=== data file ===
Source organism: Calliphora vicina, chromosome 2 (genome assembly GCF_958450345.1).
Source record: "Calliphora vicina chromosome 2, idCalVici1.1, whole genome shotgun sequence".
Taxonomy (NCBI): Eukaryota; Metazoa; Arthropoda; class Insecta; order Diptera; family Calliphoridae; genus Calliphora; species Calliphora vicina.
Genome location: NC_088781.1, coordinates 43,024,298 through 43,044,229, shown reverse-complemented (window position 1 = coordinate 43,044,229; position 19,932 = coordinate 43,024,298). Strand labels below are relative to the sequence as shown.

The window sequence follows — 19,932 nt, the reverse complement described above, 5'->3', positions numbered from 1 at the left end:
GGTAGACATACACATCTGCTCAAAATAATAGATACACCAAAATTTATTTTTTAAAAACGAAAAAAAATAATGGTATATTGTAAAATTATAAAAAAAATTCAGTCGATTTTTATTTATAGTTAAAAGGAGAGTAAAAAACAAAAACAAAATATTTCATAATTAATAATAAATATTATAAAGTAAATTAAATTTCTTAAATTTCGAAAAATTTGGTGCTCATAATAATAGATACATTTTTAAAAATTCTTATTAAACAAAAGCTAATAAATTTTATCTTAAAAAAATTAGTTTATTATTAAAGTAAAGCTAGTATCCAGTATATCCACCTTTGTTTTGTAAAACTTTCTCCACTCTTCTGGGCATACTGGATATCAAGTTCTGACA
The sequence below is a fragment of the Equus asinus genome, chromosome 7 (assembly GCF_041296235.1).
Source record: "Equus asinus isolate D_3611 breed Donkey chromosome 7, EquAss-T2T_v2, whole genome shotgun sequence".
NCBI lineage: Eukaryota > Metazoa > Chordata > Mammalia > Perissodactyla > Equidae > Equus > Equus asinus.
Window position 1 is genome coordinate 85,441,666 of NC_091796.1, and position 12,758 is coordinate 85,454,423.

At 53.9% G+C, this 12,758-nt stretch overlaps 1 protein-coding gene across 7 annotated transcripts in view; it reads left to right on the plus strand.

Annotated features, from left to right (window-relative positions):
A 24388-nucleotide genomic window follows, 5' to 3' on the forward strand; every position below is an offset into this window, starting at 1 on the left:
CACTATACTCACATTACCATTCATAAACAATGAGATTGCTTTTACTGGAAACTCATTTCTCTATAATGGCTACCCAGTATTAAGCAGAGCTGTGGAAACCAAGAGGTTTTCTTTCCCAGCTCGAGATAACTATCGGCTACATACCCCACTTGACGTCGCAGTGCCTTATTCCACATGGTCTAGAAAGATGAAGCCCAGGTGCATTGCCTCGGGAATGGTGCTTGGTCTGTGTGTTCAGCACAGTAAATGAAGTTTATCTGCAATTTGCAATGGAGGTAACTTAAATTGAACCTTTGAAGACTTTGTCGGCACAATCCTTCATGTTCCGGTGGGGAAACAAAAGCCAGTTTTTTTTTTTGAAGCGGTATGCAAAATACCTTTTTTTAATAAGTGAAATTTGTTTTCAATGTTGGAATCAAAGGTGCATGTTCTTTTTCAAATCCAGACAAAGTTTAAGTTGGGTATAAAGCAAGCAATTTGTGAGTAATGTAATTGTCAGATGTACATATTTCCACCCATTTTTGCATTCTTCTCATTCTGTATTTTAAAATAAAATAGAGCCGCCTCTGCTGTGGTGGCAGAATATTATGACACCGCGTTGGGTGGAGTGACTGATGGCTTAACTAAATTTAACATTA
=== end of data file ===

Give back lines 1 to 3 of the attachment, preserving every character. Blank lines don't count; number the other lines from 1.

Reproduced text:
Source organism: Calliphora vicina, chromosome 2 (genome assembly GCF_958450345.1).
Source record: "Calliphora vicina chromosome 2, idCalVici1.1, whole genome shotgun sequence".
Taxonomy (NCBI): Eukaryota; Metazoa; Arthropoda; class Insecta; order Diptera; family Calliphoridae; genus Calliphora; species Calliphora vicina.